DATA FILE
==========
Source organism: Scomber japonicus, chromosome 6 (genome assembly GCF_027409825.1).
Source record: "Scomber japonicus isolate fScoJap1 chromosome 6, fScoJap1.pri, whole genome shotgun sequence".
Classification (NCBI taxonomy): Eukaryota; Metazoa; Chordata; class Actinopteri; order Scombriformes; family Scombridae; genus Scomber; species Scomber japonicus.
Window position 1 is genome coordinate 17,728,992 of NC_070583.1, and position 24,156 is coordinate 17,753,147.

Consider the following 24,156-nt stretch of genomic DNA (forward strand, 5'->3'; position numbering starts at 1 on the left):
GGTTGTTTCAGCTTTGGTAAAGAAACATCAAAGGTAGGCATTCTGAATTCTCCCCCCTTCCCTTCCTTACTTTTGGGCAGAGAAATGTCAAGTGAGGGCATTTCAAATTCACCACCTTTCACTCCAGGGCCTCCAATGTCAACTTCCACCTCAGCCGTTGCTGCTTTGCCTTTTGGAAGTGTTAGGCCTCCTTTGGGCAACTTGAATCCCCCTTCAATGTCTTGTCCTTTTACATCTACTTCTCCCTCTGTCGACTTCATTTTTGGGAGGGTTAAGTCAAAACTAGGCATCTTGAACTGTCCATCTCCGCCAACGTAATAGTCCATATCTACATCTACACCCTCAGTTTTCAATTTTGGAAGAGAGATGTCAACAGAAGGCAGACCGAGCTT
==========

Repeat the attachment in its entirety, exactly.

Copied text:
Source organism: Scomber japonicus, chromosome 6 (genome assembly GCF_027409825.1).
Source record: "Scomber japonicus isolate fScoJap1 chromosome 6, fScoJap1.pri, whole genome shotgun sequence".
Classification (NCBI taxonomy): Eukaryota; Metazoa; Chordata; class Actinopteri; order Scombriformes; family Scombridae; genus Scomber; species Scomber japonicus.
Window position 1 is genome coordinate 17,728,992 of NC_070583.1, and position 24,156 is coordinate 17,753,147.

Consider the following 24,156-nt stretch of genomic DNA (forward strand, 5'->3'; position numbering starts at 1 on the left):
GGTTGTTTCAGCTTTGGTAAAGAAACATCAAAGGTAGGCATTCTGAATTCTCCCCCCTTCCCTTCCTTACTTTTGGGCAGAGAAATGTCAAGTGAGGGCATTTCAAATTCACCACCTTTCACTCCAGGGCCTCCAATGTCAACTTCCACCTCAGCCGTTGCTGCTTTGCCTTTTGGAAGTGTTAGGCCTCCTTTGGGCAACTTGAATCCCCCTTCAATGTCTTGTCCTTTTACATCTACTTCTCCCTCTGTCGACTTCATTTTTGGGAGGGTTAAGTCAAAACTAGGCATCTTGAACTGTCCATCTCCGCCAACGTAATAGTCCATATCTACATCTACACCCTCAGTTTTCAATTTTGGAAGAGAGATGTCAACAGAAGGCAGACCGAGCTT